top of page

3 Carpal Tunnel stretches for quilters, knitters, stampers and all makers.

Do your fingers ever go numb ? That feeling that is often referred to as "pins and needles". Or are you finding that your grip isn't as strong as it once was ? Many of us have heard of carpal tunnel syndrome or know someone who has it, but don't assume you have it just because you've dropped your favourite mug on the kitchen floor. You may just be experiencing the effects of disrupted circulation between your forearm, wrist and hand. Whenever blood flow is "cut off" or temporarily interrupted, your body will let you know.

Carpal tunnel syndrome also known as CTS is caused by pressure on the median nerve. This can happen when your wrist is bent up over your iron, or bent down when rotary cutting or when your forearm is leaning against your sewing machine. Poor sewing ergonomics can contribute to compression on your median nerve. It runs through the carpal tunnel - a narrow passageway on the palm side of your hand at the wrist and is surrounded by ligaments and bones.

Whether you have medically diagnosed carpal tunnel syndrome or just an occasional sore wrist or tingling fingers, read on for useful strategies to help.


  • Tingling or numbness. You may notice tingling and numbness in your fingers or hand. Usually the thumb and index, middle or ring fingers are affected, but not your little finger. You might feel a sensation like an electric shock in these fingers. The sensation may travel from your wrist up your arm. These symptoms often occur while holding a steering wheel, phone or rotary cutter, or may wake you.

  • Weakness. You may experience weakness in your hand, especially your grip and drop objects. This may be due to the numbness in your hand or weakness of the thumb's pinching muscles, which are also controlled by the median nerve.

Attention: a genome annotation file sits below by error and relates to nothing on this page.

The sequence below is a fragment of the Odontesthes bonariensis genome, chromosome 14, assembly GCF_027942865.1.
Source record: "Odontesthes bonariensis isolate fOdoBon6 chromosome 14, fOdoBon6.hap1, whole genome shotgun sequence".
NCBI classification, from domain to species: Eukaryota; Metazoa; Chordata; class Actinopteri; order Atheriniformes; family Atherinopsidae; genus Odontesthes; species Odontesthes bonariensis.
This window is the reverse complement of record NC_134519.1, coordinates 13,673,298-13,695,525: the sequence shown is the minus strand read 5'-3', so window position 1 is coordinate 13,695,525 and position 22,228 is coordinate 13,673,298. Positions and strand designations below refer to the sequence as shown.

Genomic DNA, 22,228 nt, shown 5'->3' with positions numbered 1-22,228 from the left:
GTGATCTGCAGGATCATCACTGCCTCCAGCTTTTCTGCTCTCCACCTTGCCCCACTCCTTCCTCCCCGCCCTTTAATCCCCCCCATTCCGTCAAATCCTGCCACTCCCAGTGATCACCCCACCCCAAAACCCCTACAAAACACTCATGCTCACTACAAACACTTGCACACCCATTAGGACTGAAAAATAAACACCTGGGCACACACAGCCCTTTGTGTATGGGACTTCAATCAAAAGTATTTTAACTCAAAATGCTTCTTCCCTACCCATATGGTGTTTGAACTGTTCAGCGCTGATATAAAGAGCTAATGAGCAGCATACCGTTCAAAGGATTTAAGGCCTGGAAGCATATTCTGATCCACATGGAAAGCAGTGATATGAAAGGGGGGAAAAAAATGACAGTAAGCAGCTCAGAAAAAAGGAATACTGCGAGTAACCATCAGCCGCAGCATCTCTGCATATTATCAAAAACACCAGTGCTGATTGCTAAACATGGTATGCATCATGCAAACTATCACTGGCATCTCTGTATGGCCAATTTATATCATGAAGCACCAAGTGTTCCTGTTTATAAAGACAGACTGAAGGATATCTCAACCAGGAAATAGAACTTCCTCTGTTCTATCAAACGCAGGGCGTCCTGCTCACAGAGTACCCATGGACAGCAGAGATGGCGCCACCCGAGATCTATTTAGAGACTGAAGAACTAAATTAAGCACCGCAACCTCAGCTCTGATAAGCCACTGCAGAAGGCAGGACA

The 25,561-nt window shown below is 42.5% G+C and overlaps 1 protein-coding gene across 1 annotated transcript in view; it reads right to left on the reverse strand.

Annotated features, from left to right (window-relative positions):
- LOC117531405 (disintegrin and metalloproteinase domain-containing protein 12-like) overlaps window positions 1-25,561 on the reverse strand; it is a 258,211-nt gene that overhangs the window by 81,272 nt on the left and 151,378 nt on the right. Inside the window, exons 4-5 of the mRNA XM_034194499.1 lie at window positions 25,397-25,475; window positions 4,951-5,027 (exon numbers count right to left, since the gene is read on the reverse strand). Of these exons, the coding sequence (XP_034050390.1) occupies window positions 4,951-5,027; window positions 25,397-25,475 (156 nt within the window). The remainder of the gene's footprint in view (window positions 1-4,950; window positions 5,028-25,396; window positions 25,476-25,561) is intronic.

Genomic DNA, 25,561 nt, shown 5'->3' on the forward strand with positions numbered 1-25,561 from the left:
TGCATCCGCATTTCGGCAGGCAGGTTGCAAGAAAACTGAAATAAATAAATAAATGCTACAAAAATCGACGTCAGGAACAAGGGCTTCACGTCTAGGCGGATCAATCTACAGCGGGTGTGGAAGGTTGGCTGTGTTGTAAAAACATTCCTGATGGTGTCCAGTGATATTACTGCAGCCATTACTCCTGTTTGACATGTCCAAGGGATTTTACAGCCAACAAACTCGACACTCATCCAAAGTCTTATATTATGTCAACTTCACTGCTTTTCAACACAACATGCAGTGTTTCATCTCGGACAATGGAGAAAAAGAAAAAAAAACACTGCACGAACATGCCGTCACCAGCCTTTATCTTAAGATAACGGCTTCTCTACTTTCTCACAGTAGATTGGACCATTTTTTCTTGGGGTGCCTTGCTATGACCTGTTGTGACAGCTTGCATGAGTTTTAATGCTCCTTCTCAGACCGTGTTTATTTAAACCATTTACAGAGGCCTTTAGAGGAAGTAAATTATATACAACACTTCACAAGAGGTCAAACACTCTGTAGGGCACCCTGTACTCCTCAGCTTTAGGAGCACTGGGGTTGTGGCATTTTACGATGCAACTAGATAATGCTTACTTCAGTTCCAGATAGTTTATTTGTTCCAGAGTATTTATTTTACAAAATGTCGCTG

Warm Up

1. Rotate your wrist up, down, and from side to side.

2. Stretch your fingers far apart. Relax them, and repeat.

3. Stretch your thumb by pulling it back gently, holding, and releasing it.

4. Try simply "shaking out" your hands for an easy warm up.

The Three Best Stretches for your Carpal Tunnel.

Prayer Stretch

1. Start with your palms together in front of your chest just below your chin.

2. Slowly lower your hands toward your waistline, keeping your hands close to your body and palms together until you feel a mild to moderate stretch in your forearms.

3. Hold for at least 20 to 30 seconds. Repeat 2 to 4 times.

Wrist Extensor Stretch

1. Extend your arm in front of you with your palm up, pointing your hand toward the sky like a a stop sign.

2. With your other hand, gently bend your wrist until you feel a mild to moderate stretch in your forearm.

3. Hold for at least 20 to 30 seconds.

4. Switch hands and repeat.

Wrist Flexor Stretch

1.Place one arm straight out in front of you, elbow straight, with your wrist extended and fingers facing the floor.

2. Spread your fingers and use your other hand to gently apply pressure to the downward-facing hand.

3. Hold for at least 20 to 30 seconds.

4. Switch hands and repeat.

Here's a great way to stretch both

forearms at the same time!


Rated 0 out of 5 stars.
No ratings yet

Add a rating
bottom of page